12. I do feel that buyers are a bit harsh on the ebay Nep seed sellers. Ricardo (albermarlesounds) doesn't collect all the seeds himself- he knows a number of people who collect seeds for him when they can. Not all of them are Nep experts. Personally, I think that buying seeds that have been collected in the wilds is a good gamble, certainly better odds than the national lottery. Yes, I've bought naga seeds and got talangensis before- but then I've bought naga another 5 times and got naga 5 times- with plenty of variation- for just a couple of pounds per seed pod. Considering the huge range of Neps many of us have grown from ebay seeds, and bearing in mind that he rarely sells more than around 20 pods per year of each species so isn't exactly stripping the wilds of seeds- I think pretty much everyone wins; and complaining about occasional screw-ups and the inevitable hybrids that pop up in seeds from the wild seems a bit mean.
  13. That really is very impressive... where did you find such a beautiful clone? And grown superbly. veitchii isn't the easiest of species, so extra kudos there. (*Bursts into tears of envy*)
  14. As Mark says, an alternative to all my faffing around is just to buy the more expensive tubes. In my case though, I'm just incredibly stingy and I've already got half a dozen of these basic autovents on my greenhouses, so for the sake of 15 minutes work and a few broken drill bits (15p), it equates to decent savings (ie more money to spend on Neps). Another thing I wanted to do was have vents on my lowland house that only open around 37C, so in the example in the photos above, I actually cut off way more than 2cm of the rod. Hopefully this way my lowlanders can get lots of time in the mid-30s through the summer days, but not hitting 47C like they did last year- frying the growing points of everything that had been hung high up in a "hanging basket".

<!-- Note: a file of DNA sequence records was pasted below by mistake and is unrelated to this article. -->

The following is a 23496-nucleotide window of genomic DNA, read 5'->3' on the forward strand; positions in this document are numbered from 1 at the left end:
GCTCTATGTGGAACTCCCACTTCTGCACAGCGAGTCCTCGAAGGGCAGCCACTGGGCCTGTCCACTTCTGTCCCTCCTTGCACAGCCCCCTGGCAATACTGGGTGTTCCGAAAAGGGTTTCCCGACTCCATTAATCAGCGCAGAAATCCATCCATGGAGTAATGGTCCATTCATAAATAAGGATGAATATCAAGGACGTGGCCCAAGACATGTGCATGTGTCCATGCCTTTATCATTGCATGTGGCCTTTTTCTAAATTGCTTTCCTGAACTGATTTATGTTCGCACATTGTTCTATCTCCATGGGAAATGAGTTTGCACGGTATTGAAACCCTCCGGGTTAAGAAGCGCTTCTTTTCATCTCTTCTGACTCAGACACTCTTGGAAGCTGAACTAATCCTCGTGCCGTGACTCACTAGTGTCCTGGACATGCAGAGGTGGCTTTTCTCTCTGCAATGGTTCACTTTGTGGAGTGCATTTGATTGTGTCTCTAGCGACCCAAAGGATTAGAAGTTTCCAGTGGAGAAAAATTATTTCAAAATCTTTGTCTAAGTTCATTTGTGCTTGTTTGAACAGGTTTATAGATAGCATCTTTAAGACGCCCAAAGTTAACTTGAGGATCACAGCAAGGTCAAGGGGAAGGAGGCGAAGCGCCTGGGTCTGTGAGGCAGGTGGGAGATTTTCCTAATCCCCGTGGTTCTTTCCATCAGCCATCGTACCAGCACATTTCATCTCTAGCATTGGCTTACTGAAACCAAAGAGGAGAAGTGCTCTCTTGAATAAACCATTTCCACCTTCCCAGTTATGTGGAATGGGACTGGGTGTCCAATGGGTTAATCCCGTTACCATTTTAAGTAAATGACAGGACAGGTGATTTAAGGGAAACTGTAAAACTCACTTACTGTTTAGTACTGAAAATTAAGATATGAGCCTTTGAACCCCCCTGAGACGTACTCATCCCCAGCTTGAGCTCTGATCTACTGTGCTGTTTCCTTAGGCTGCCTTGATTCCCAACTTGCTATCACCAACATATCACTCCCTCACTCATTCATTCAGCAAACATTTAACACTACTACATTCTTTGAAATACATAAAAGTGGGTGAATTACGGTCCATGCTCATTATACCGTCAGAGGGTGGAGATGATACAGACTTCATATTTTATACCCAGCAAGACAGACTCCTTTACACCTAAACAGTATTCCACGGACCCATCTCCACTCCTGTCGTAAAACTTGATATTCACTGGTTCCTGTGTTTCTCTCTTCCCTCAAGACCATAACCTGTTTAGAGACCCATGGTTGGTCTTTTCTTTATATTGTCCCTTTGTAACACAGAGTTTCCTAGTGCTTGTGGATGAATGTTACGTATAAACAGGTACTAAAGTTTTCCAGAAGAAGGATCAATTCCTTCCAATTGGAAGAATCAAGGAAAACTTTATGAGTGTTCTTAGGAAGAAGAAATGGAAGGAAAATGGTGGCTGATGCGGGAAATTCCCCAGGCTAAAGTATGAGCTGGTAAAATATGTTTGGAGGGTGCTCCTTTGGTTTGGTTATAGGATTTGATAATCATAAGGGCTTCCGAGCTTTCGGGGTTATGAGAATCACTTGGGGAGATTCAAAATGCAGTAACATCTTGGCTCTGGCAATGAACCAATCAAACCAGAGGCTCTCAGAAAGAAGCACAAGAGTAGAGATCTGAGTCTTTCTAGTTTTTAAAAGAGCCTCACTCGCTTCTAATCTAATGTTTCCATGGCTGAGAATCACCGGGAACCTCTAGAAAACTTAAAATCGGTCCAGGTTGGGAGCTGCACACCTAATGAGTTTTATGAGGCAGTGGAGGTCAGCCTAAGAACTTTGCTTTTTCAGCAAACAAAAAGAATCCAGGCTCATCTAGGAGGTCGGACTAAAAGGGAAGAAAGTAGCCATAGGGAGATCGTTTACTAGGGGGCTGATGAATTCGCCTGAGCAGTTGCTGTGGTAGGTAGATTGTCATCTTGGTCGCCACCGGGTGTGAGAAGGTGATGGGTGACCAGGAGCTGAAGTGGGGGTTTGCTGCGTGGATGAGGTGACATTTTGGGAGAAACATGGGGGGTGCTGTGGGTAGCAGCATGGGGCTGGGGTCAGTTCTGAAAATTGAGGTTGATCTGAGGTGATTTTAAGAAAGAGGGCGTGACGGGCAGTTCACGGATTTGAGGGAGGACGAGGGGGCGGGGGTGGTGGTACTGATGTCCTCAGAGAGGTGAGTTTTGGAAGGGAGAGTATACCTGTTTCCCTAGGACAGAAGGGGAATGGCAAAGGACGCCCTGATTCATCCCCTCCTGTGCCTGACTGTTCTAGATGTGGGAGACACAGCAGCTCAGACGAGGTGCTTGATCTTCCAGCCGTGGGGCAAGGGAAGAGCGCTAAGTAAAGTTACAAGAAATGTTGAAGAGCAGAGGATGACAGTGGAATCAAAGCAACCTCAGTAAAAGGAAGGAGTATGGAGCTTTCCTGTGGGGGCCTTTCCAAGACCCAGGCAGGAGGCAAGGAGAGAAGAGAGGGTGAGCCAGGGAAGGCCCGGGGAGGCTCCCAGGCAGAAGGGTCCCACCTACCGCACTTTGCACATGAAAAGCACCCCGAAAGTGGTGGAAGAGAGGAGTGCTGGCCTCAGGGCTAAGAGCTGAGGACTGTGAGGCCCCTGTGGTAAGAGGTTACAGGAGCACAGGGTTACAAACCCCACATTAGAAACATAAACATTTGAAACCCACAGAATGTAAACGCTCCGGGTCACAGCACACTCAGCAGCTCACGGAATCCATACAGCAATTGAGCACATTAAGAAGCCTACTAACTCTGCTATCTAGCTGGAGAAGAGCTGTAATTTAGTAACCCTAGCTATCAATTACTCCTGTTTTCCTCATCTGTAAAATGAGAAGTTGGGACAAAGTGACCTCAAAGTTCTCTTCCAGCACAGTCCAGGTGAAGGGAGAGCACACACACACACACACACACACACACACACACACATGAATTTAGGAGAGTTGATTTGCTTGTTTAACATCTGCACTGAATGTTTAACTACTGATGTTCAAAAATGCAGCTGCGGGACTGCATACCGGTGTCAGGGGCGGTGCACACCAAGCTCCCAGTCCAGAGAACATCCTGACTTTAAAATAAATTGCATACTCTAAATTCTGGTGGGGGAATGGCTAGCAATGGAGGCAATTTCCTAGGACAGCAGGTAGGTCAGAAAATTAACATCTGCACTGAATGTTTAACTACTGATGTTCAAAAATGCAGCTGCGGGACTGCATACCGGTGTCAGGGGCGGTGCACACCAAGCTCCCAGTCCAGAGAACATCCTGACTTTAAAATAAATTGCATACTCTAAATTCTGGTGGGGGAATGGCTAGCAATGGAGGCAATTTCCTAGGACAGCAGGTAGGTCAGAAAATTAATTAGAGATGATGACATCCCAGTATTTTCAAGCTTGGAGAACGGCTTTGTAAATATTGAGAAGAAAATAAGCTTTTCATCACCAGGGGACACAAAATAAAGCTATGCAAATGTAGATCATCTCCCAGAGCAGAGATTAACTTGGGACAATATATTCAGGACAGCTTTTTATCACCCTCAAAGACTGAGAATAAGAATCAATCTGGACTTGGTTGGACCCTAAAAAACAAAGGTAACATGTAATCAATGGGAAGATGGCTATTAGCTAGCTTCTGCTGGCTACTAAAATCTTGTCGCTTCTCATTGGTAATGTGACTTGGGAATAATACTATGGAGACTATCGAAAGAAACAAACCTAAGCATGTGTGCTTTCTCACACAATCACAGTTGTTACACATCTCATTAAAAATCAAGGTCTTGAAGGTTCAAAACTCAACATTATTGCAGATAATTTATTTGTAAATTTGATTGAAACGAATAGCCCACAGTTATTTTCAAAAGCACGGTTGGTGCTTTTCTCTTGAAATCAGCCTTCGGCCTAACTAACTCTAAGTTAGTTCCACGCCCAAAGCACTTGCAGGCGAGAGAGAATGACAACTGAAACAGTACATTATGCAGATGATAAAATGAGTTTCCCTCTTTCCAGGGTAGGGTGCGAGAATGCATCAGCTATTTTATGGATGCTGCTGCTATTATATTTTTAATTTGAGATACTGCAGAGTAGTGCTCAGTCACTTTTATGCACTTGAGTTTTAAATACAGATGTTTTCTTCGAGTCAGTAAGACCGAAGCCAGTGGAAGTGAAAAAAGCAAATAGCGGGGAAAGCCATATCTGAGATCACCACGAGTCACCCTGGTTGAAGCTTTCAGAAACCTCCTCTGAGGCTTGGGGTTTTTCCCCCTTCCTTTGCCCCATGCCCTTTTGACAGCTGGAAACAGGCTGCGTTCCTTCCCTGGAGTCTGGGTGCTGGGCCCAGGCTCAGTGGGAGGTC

15. This might be a slightly obscure thread, but I'm not the only one who's got frustrated at the limitations of autovents for Nep growing. Even when we set them to open at the highest temperature available, they start opening up around 22C, letting out all our valuable Nep-growing heat. However, there's a way of adapting the standard cheap autovent opener for use in a Nep greenhouse. I'll run through this as a DIY project for anyone who's interested. Tools needed: - hacksaw with fine-tooth blade - power drill with pack of 10 2.5mm HSS drill bits. DIY skills needed: - ability to use a drill. - ability to use a saw without cutting your hand off. I'm going to assume we're starting with no knowledge at all about autovents, so it might seem horribly patronising to some people- but hopefully helpful for others. Let's get started. First, detach autovent from the greenhouse. Then unscrew the metal rod from the threaded collar: This gives us a partly disconnected autovent Now, pull out the pin that connects the metal rod to the body of the autovent. Here's a closeup of the end of the pin, which is inserted into the hole that runs through both the body of the vent and the metal rod. Pin removed: Now pull the metal rod out of the body of the autovent Here's the rod detached from the body. Next step: cut some of the end off the metal rod with a hacksaw. (Easiest if you have workmate-type bench that can hold rods. The question is how much to cut off. IN THEORY, when an autovent is instaled in a greenhouse, we can adjust them by turning the handle on the rod, screwing it through the threaded collar. One turn of the rod adjusts the opening temperature by 0.5C. Now, that corresponds to about 1mm... so if we chop off 2cm from the end of the rod, it should make a difference of about 10C to its range. Instead of an opening range of about 15-25C, it should open about 25-35C, which is more realistic for Nep growing. Ok, now for the hard bit. We have to drill a hole through the new end of the rod. This is why we need a pack of 10 2.5mm drill bits, I broke 3 when I was doing this earlier on today. So, I'm never a big fan of health and safety, but this is one time to use safety specs. Assuming you don't have a dedicated metalwork shop, this isn't easy at all- not sure what the rod is made of, but I'm guessing stainless steel. So- it's impossible to drill straight into it. I don't have a metalwork shop either, so here's my bodge solution: First, clamp the rod in a workmate-type bench, then use some sort of clamp to hold a piece of scrap wood or plywood firmly in place over the metal rod. Then drill through the wood onto the metal rod: the wood will mean you can hold the drill in place without the drill bit skidding everywhere over the surface of the rod. Once you've made a dimple on the rod, you can take the wood away and drill the hole without it: install the drill bit into the drill as deeply down as it'll go, hopefully leaving only 1cm or so showing. That'll make it much less likely to break. And we're nearly done! Now just reverse the process of disassembly: push the rod back into the body of the autovent, lining up the new hole we've just drilled with the hole in the body and push the pin back in. Screw the threaded bit back through the collar. Reattach to greenhouse. Nep-growing autovent: done!